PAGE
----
One last thing. On the 2nd of January 1975, Ken and Cathy Brugger came upon a monarch colony at Cerro Pelon, near Zitácuaro, Mexico. Although these colonies were known to local people, Ken and Cathy (now known as Catalina Trail) were the first outsiders to witness and report on this overwintering behavior. A month later, they “discovered” another concentration of monarchs at Sierra Chincua. These findings solved a long-term question about where monarchs spent the winter – a question long pursued by Fred and Norah Urquhart of the University of Toronto. Fred placed an ad in a Mexican newspaper looking for help in locating overwintering monarchs. Ken answered the ad and he and Catalina began a quest to locate monarch concentrations. After the findings were announced, Fred and Ken were widely lauded for the achievement; however, it is now clear that Catalina played a significant role in these discoveries. The “one last thing” in this case is the magnificent feature on monarchs in the January 2024 issue of National Geographic. The article is something of a commemoration of the events in early 1975. The photography by Jaime Rojo is extraordinary and the text by Michelle Nijhuis provides a glimpse of the diverse ways many scientists, conservationists and thousands of individuals are engaged with monarchs. It’s a far cry from the singular efforts by Fred and Norah Urquhart to answer a question that had lingered since the days of C. V. Riley and others in the 1860s. The question for more than 100 years was where and how monarchs spend the winter. Now, a mere fifty years later, the question has become How can we sustain the monarch migration?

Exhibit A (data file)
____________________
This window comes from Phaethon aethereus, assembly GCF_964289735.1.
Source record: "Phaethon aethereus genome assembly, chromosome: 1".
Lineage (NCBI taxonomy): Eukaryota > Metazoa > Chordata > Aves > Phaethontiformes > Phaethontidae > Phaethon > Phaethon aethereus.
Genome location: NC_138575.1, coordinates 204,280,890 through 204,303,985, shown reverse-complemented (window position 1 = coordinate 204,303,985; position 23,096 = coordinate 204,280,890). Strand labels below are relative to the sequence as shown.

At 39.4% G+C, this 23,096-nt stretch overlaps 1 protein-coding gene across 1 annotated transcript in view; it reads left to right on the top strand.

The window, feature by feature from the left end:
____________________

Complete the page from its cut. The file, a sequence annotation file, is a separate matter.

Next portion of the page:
Again, thank you for your continued interest and support and we hope you will be with us again this coming year. Best wishes to you and yours for a happy and healthy holiday season!


Chip Taylor, Kristen Baum, Jim Lovett, Ann Ryan, Dena Podrebarac
Team Monarch Watch

To keep up with the status of monarchs and other news, subscribe to our email updates (, join our email discussion list (, visit our blog (, and follow us on Facebook, Instagram, and X. To donate to Monarch Watch, please visit

Looking back and looking forward